As a result, since I don't like pasta too hard, I didn't use too much semolina. Since I know myself very well, it was the perfect consistency for me. If you want it to be harder, you can reduce the amount of flour and use 1 cup of semolina instead of 1/2.
This dough is not just for ravioli. You can also cut it into plain pasta, which you can use for recipes like spaghetti bolognese or beef stroganoff, or even lasagna. Speaking of cutting... I used a heart shaped ravioli mold for Valentine's Day, but it's not essential, of course. You can use a mold as you want or you can cut it without a mold. You can use the cutting method in the cheese ravioli recipe for this.
Is Mold Required to Make Ravioli?
When you use a mold, a lot of dough remains. Of course, we do not throw away this dough. You can knead it again and use it to make ravioli again. But since it is mixed with egg white, it becomes a harder dough and it becomes difficult to roll. It can be rolled, filled and closed a second time, but it will become very, very difficult to process the dough left over for the second time. Since I did not want to go into this cycle, I cut the dough left over from the first ravioli making directly in the form of spaghetti and dried it. The amount of dough is already quite a lot. With this amount of ingredients, 37 pieces of ravioli with plenty of filling came out, which could easily be enough for 4 people. The spaghetti that I cut from the leftover dough will be a satisfying meal for two. These ingredients will feed 6 people nicely. Even though it is a statement that spoils the romance for Valentine's Day, I have to write it so you know what awaits you.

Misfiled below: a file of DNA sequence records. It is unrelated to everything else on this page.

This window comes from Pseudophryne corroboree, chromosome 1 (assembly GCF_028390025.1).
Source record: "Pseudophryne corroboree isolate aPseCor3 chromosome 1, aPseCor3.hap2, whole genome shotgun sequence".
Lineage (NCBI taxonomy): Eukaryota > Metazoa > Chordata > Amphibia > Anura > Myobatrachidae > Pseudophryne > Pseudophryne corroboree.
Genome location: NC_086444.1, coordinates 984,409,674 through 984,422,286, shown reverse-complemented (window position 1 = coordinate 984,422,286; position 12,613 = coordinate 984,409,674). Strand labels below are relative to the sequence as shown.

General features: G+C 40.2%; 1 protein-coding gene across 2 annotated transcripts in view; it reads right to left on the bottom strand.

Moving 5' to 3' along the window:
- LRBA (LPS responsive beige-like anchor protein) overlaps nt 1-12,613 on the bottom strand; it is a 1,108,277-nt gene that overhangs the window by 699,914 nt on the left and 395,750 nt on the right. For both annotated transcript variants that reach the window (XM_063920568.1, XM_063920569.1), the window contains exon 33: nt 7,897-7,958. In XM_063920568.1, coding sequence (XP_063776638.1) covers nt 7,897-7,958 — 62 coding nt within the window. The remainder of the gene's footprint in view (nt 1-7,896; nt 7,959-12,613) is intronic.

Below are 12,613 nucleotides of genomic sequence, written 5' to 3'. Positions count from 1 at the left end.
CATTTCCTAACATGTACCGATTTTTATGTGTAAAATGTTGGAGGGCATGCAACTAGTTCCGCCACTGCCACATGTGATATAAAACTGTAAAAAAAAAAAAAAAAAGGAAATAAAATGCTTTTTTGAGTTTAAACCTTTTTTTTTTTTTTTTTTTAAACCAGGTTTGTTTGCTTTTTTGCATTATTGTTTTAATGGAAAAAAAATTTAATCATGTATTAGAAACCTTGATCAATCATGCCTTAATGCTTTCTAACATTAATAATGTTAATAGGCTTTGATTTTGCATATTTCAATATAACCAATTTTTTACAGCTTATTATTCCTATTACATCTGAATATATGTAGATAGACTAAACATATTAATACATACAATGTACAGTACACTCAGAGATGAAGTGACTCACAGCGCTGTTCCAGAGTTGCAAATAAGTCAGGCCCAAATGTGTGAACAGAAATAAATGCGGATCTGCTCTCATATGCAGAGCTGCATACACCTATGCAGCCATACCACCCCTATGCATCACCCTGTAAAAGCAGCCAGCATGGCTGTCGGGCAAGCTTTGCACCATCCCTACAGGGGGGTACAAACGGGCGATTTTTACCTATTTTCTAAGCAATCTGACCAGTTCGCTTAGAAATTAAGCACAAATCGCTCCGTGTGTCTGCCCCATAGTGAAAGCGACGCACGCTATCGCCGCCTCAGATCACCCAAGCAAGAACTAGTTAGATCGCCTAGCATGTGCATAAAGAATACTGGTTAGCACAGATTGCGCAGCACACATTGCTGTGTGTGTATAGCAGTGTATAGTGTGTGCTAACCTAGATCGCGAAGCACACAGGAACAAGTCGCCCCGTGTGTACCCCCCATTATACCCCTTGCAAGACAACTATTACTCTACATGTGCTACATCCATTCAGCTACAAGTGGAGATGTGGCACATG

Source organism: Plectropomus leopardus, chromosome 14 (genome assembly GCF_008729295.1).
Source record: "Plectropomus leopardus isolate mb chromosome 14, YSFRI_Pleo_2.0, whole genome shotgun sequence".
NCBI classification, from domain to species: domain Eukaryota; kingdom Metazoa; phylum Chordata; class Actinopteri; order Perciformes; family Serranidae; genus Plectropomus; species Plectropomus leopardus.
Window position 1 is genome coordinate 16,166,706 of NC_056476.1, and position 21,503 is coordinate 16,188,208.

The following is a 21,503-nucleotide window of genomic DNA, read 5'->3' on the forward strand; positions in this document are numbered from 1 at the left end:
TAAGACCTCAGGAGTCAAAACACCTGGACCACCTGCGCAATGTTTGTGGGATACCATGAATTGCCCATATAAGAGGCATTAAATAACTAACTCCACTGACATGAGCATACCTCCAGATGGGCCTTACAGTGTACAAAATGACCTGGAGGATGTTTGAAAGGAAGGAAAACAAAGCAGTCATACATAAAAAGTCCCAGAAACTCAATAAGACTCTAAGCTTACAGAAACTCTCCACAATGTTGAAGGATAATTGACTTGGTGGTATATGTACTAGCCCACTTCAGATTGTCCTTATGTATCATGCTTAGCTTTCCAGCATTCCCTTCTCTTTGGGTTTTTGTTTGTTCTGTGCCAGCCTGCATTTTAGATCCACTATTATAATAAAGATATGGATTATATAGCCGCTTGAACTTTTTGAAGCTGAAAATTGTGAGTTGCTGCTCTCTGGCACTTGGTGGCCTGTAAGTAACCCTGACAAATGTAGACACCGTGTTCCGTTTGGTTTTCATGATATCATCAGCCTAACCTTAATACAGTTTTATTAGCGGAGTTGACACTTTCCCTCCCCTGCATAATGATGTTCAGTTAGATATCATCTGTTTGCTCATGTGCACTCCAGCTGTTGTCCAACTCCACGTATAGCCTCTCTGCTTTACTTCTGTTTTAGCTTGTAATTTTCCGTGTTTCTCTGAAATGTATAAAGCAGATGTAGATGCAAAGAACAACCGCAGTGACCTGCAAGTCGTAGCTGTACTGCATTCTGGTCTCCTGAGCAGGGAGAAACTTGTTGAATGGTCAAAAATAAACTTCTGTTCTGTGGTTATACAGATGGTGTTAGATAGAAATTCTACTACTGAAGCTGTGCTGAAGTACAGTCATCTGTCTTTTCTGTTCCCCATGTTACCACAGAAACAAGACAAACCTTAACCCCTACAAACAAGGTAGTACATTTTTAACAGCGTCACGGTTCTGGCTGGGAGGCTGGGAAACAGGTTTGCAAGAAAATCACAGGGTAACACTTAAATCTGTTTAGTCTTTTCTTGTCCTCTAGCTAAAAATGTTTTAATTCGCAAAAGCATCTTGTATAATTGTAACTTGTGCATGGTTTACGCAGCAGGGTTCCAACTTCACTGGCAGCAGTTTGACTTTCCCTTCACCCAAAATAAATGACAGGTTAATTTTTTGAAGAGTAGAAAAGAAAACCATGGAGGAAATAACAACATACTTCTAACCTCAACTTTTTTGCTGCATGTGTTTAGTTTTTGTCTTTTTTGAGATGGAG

How to Store Homemade Fresh Pasta?
You can store the unfilled pasta you have prepared by freezing or drying it for up to 1 year. You can store filled pastas such as ravioli for up to three months by simply freezing them. You can freeze the filled pasta by placing them on a tray first, making sure that they do not stick together, and then put them in ziplocks.